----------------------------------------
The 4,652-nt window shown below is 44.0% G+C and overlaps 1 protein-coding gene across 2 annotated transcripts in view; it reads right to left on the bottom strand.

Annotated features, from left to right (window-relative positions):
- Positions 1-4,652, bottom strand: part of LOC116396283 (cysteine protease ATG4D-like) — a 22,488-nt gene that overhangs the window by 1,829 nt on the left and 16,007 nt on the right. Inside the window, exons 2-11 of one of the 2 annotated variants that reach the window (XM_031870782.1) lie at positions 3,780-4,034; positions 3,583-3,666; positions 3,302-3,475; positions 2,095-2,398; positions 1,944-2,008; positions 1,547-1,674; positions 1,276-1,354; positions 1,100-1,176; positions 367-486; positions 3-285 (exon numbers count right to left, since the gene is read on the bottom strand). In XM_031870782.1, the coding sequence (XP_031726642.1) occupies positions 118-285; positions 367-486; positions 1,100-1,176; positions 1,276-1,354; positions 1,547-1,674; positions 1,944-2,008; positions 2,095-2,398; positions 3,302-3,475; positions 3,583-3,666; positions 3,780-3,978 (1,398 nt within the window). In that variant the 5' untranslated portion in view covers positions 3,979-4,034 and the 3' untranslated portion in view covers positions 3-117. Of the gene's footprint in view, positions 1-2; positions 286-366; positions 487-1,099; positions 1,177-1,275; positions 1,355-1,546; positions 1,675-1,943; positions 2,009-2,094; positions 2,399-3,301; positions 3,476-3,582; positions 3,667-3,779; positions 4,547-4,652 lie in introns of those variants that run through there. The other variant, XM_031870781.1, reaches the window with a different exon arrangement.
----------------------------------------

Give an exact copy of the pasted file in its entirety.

The 4,652-nt window shown below is 44.0% G+C and overlaps 1 protein-coding gene across 2 annotated transcripts in view; it reads right to left on the bottom strand.

Annotated features, from left to right (window-relative positions):
- Positions 1-4,652, bottom strand: part of LOC116396283 (cysteine protease ATG4D-like) — a 22,488-nt gene that overhangs the window by 1,829 nt on the left and 16,007 nt on the right. Inside the window, exons 2-11 of one of the 2 annotated variants that reach the window (XM_031870782.1) lie at positions 3,780-4,034; positions 3,583-3,666; positions 3,302-3,475; positions 2,095-2,398; positions 1,944-2,008; positions 1,547-1,674; positions 1,276-1,354; positions 1,100-1,176; positions 367-486; positions 3-285 (exon numbers count right to left, since the gene is read on the bottom strand). In XM_031870782.1, the coding sequence (XP_031726642.1) occupies positions 118-285; positions 367-486; positions 1,100-1,176; positions 1,276-1,354; positions 1,547-1,674; positions 1,944-2,008; positions 2,095-2,398; positions 3,302-3,475; positions 3,583-3,666; positions 3,780-3,978 (1,398 nt within the window). In that variant the 5' untranslated portion in view covers positions 3,979-4,034 and the 3' untranslated portion in view covers positions 3-117. Of the gene's footprint in view, positions 1-2; positions 286-366; positions 487-1,099; positions 1,177-1,275; positions 1,355-1,546; positions 1,675-1,943; positions 2,009-2,094; positions 2,399-3,301; positions 3,476-3,582; positions 3,667-3,779; positions 4,547-4,652 lie in introns of those variants that run through there. The other variant, XM_031870781.1, reaches the window with a different exon arrangement.